Optimistic Healing

July 8, 2009 GENERAL HEALTH: Women who are optimistic about life live longer and are healthier than those who are pessimistic, according to a new study presented at the American Psychosomatic Society's annual meeting. Another report in the Boston Globe reports that women who tend to be more trusting of others also live longer than those who are cynical. The study conducted by the Women's Health Initiative looked at more than 97,000 healthy women ages 50 to 74. Optimistic women had a 14-percent lower risk of death from any cause after eight years than those who were more pessimistic. More cynical women had a 16-percent higher risk of dying than more trusting women. The study does not prove that attitudes affect health or cause illness, but researchers say the association is worth further study.

HEART HEALTH: A study shows optimism is good for heart health, at least among men. University of Rochester Medical Center researchers found men who believed they were at a lower-than-average risk for cardiovascular disease actually experienced a three-times lower incidence of death from heart attacks and stroke. Another study out of Johns Hopkins finds people with a good attitude were half as likely as their less optimistic counterparts to experience a heart event such as sudden death, heart attack or chest pain that required surgery. Researchers observed the power of positive thinking even after adjusting for traditional risk factors for heart disease, including cholesterol, weight and cigarette smoking. "It's possible that the people with the positive attitude produce lower levels of stress hormones, which helps protect them from disease, " Diane M. Becker, Sc.D., M.P.H., senior author of the study, was quoted as saying.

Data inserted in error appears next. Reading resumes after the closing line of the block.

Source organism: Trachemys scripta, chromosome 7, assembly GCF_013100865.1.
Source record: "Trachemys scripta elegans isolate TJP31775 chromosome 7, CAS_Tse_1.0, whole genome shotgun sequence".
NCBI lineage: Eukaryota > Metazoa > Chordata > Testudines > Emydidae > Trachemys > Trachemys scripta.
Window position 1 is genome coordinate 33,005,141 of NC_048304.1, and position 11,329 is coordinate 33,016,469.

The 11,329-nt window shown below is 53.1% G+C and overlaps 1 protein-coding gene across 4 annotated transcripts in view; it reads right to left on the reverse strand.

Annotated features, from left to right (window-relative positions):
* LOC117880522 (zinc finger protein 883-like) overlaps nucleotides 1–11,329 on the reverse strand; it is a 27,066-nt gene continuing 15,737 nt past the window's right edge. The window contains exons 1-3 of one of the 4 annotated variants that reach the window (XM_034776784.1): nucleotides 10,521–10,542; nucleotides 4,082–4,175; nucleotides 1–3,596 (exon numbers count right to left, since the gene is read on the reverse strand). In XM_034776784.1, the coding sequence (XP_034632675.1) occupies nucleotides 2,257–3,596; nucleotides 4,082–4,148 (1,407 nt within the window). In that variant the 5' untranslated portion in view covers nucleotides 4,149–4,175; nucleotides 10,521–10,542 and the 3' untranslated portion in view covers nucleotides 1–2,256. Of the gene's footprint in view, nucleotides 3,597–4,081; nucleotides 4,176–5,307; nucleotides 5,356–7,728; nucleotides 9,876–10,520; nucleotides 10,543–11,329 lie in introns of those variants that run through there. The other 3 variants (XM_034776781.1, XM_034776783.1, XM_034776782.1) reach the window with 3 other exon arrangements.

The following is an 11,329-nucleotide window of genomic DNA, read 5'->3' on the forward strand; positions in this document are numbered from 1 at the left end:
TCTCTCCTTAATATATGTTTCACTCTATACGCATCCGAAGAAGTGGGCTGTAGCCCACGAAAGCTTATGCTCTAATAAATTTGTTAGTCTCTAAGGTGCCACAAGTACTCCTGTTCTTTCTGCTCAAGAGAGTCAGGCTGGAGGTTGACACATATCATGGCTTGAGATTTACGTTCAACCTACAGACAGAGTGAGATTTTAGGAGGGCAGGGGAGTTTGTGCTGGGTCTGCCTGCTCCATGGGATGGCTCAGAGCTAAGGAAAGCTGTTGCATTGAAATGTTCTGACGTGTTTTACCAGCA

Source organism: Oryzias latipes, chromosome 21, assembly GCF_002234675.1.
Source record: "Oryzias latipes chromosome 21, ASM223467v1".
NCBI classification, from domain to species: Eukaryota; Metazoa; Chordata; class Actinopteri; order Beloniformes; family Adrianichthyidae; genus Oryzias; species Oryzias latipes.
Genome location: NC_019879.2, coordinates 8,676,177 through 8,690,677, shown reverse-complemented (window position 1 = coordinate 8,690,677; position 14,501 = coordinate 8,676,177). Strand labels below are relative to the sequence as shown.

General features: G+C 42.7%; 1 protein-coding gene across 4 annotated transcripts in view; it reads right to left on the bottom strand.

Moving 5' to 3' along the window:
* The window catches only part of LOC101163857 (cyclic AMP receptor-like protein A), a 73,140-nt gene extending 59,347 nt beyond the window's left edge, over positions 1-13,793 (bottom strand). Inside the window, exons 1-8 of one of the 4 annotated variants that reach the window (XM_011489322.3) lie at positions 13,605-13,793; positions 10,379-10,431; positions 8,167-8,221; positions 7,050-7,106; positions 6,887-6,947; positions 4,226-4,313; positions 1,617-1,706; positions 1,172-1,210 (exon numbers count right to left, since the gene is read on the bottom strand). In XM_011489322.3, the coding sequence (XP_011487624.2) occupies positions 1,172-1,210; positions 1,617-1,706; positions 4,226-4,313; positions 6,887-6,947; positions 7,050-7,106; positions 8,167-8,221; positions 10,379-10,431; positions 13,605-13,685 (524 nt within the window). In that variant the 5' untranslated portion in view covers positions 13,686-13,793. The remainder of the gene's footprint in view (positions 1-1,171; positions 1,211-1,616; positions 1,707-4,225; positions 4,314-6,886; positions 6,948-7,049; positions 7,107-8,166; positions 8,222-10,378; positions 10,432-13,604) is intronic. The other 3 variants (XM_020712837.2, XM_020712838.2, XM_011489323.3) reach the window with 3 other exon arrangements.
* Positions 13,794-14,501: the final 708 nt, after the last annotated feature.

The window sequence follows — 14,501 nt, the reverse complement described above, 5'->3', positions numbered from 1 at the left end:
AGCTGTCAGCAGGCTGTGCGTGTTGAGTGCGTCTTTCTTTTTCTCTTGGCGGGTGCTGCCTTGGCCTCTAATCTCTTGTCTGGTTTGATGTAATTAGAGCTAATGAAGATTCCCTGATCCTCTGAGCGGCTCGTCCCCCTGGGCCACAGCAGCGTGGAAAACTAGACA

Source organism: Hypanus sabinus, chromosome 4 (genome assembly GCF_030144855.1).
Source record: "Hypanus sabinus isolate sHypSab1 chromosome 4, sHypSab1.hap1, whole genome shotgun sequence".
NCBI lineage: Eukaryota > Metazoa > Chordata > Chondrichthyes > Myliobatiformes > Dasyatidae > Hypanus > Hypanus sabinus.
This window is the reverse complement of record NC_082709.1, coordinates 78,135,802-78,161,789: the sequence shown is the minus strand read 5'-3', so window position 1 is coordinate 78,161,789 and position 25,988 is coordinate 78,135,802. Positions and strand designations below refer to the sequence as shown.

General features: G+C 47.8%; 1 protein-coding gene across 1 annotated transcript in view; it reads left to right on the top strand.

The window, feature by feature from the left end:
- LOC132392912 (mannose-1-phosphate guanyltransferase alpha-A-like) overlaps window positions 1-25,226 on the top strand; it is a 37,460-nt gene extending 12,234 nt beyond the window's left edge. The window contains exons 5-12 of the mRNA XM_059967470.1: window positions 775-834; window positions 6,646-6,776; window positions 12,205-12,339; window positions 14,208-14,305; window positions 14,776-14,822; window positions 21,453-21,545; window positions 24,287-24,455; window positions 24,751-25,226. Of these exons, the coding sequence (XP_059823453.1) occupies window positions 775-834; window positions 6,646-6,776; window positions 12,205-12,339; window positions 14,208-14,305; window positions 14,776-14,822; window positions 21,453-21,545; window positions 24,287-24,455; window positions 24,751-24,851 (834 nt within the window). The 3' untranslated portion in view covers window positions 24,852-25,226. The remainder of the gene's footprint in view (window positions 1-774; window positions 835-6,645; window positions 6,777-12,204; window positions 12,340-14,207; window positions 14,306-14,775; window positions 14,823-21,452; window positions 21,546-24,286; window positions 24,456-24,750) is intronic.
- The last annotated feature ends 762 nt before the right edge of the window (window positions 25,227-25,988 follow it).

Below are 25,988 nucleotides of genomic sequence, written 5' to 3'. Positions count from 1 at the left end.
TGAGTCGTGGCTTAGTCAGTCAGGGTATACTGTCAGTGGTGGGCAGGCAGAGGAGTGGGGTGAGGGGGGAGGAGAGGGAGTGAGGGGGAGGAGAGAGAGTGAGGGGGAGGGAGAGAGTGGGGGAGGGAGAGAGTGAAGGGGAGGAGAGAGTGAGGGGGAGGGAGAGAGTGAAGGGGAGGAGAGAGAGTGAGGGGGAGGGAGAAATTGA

CANCER: Recent studies about positive attitudes and fighting cancer aren't as optimistic. Having a good outlook may help cancer patients deal with their disease, but it doesn't directly affect survival according to one of the largest studies on the topic. The study included more than 1,000 people treated for head and neck cancer. The emotional state of patients was found to have no influence on survival. However, in a British study conducted in 2000, cancer patients with feelings of helplessness or hopelessness about their condition were less likely to survive compared to their more positive counterparts.

SOUND ADVICE: Palliative care experts say while the true value of a positive attitude is debated, it is important to remember not to blame the patient for their disease. "We tell people if you try hard enough you're going to get strong enough, so then the focus becomes on the patient and not the disease, and when they're unable to do it they've failed, and the truth is they didn't fail," Mohana Karlekar, M.D., a palliative care expert at Vanderbilt Medical Center in Nashville, told Ivanhoe.

? For More Information, Contact:

Cindy Nelson, Public Affairs
The Mayo Clinic
Jacksonville, FL
(904) 953-0464

Copyright © 2023 WLS-TV. All Rights Reserved.